In the 1950s, striptease artistes were confused: what could they show legally in each US State? For its second issue, of December 1953, Chicago-based Carnival magazine hired Bettie Page to demonstrate the various legal constraints on stripping in different states.
The cover model is Lilly Christine, aka The Cat Girl. The photographer is Nick de Morgoli, as seen in the less salubrious Vogue and LIFE magazines.
You’ve got to be covered from thigh to shoulders, but you don’t have to use a horse blanket. To strippers, knowledge of local ordinances is vital.
California is where little girls go to be big movie stars. Some of them wind up in strip alley, where they can remove everything but bra and panties. The Breen Office doesn’t care.
…In New York
Who’s mayor counts a lot. In ’41 bumps had to be sideways, and the girls could uncover only one breast for eight bars of music. Now the girls might as well stay home, which is where many patrons are.
Illinois means Chicago, and Chicago means let ‘er rip. Limit in Chicago depends on the club owners’ discretion. Chicago club owners’ are hardly noted for discretion. Generally speaking, strippers find that climate of opinion, rather than local ordinances set the tone. In most cases strip laws forbid indecent exposure. Definition of indecency will depend on police chiefs.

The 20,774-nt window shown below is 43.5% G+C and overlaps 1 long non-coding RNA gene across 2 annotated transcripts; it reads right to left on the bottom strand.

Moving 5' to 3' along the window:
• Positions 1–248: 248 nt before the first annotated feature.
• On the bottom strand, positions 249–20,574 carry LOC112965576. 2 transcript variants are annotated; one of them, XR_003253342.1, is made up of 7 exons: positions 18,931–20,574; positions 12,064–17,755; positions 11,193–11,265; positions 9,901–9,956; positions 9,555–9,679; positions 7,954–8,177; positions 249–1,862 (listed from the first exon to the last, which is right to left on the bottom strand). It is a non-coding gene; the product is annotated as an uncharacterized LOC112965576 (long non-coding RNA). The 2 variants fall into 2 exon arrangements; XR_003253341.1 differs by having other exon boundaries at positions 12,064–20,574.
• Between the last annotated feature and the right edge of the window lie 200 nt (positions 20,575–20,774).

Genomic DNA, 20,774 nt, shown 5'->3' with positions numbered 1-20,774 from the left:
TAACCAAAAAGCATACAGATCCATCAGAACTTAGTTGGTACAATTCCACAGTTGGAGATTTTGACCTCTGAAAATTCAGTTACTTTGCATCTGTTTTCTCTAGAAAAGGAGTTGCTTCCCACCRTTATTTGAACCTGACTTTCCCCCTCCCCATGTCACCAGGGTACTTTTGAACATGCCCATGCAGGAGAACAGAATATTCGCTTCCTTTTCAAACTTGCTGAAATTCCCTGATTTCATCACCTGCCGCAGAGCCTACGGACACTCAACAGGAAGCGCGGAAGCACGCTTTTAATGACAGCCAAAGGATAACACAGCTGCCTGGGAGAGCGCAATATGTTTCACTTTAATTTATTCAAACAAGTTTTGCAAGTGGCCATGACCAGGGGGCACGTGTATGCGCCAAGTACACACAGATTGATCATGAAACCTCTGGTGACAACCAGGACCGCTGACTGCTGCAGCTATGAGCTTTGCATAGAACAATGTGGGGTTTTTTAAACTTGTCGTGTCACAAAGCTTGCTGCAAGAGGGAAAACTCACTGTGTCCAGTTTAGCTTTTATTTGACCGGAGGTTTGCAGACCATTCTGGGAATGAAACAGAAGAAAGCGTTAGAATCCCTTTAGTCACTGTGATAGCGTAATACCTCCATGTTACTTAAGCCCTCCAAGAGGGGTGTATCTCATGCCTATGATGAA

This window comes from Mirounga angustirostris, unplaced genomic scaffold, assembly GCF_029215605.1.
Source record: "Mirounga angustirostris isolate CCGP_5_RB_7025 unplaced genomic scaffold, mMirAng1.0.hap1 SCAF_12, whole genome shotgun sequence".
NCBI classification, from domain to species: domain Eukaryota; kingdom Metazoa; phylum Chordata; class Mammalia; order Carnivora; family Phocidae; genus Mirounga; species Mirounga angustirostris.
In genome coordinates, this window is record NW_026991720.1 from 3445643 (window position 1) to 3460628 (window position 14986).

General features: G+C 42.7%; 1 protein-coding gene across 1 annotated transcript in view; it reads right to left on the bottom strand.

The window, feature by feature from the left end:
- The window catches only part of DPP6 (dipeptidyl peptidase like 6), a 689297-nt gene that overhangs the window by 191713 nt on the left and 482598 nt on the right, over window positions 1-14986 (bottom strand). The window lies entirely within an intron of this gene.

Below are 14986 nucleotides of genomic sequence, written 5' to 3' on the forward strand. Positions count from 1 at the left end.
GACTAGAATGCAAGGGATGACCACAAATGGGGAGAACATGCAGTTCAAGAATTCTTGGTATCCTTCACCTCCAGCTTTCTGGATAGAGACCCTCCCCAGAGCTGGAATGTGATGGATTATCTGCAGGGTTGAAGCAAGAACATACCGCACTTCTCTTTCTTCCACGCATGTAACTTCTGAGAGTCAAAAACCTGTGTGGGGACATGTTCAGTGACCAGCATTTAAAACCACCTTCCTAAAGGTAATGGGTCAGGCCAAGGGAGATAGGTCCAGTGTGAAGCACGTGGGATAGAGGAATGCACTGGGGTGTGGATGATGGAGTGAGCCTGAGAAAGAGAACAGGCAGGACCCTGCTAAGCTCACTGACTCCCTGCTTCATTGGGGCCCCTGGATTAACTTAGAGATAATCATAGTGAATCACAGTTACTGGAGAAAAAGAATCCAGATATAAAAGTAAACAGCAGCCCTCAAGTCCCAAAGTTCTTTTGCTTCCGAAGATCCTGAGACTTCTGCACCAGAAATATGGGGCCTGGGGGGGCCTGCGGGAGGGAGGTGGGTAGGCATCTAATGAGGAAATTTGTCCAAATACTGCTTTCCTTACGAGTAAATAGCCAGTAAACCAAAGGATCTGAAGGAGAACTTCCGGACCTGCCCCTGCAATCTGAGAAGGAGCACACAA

Texans are not notably fastidious about their dress, but they want their daughters to cover at least six inches around the hips. Visiting girls are encouraged to maintain the same lively standards.
Coverage must resemble bra and panties whenever possible. What happens in the heat of summer is fun, too.
New Orleans is noted for its gay French market, and its Old World charm. It is also noted for what you can see on stage, which has a kind of charm, too. No further comments is needed, or forthcoming.